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Bin Jalaludin

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    P3.15 - Treatment in the Real World - Support, Survivorship, Systems Research (Not CME Accredited Session) (ID 981)

    • Event: WCLC 2018
    • Type: Poster Viewing in the Exhibit Hall
    • Track:
    • Presentations: 1
    • Moderators:
    • Coordinates: 9/26/2018, 12:00 - 13:30, Exhibit Hall
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      P3.15-07 - A Literature Review and Assessment of Lung Cancer Quality Indicators (ID 12837)

      12:00 - 13:30  |  Author(s): Bin Jalaludin

      • Abstract
      • Slides


      Quality indicators (QIs) are used to assess various aspects of the quality of healthcare services received by patients in the “real-world”. They provide a measurement tool to be utilised in care settings to develop standards or benchmarks, identify variations in care, guide performance improvement, monitor changes over time and promote accountability. The management of lung cancer is complex and rapidly evolving. Care often involves multidisciplinary assessment and management with multimodality treatment that requires a comprehensive and co-ordinated approach. Evaluating the quality of care received in “real-world” everyday care is crucial for optimising health outcomes for lung cancer patients. We reviewed quality indicators in lung cancer and assessed their utility.

      a9ded1e5ce5d75814730bb4caaf49419 Method

      A medline search was conducted using the search terms “quality indicators” and “lung neoplasms” and grey literature using a web search of government and relevant health organisations. Full-text review was performed to include only articles that fulfilled inclusion criteria of original research that developed or applied specific QIs related to the care of lung cancer patients. Data was collected on the characteristics, frequency, use and testing for each indicator.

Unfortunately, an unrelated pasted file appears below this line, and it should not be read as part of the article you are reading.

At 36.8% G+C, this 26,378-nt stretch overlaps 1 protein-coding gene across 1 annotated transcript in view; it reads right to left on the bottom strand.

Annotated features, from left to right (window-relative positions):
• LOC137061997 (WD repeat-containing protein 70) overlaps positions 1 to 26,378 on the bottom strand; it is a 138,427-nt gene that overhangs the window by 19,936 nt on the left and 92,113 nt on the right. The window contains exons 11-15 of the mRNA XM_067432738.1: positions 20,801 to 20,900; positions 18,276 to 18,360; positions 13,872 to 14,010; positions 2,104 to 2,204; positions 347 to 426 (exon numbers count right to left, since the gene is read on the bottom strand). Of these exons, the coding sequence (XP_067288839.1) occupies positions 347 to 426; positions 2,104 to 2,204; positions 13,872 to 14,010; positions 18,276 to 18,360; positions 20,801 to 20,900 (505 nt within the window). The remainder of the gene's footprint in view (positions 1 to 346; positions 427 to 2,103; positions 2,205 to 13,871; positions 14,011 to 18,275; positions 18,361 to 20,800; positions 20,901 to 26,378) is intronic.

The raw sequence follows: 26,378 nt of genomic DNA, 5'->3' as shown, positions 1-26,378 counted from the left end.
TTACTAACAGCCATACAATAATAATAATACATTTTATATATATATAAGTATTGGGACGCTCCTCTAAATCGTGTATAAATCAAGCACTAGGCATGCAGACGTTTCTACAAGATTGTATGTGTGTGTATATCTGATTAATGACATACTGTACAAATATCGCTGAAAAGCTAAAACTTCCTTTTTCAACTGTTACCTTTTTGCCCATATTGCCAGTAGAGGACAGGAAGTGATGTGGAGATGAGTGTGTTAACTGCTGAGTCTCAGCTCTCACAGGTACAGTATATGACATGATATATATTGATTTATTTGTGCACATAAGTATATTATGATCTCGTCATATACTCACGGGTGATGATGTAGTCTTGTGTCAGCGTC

4c3880bb027f159e801041b1021e88e8 Result

      A total of 43 articles or reports were analysed. These included 293 distinct QIs, the most frequently reported indicators were related to surgery (n=66), then symptom assessment and management (n=43) and diagnosis and staging (n=38). There were fewer indicators related to systemic therapy (n=30), radiotherapy (n=17) or combined treatments (n=10). Analysis of the characteristics of process and structure QIs was undertaken and classified as meeting all ideal or a minimum set of desirable characteristics for QIs. Of these 60 met the minimum set and only five the ideal characteristics. These included 12 related to diagnosis and staging, four to pre-treatment assessment, five to surgery, 12 to systemic treatment, six to radiotherapy, three to combined treatment, three non-specific to treatment, three to symptom assessment, 11 to supportive care and one to palliative care.

      8eea62084ca7e541d918e823422bd82e Conclusion

      A wide range of quality indicators have been developed and used in lung cancer. The most frequent are treatment related and surgical based, which only reflects a small proportion of all lung cancer patients. In order to assess their usefulness, we classified QIs according to fulfilling accepted desirable characteristics. We present these as the most useful for implementation as quality metrics. QIs must also be feasible and relevant, which must be tailored to the health service for application.


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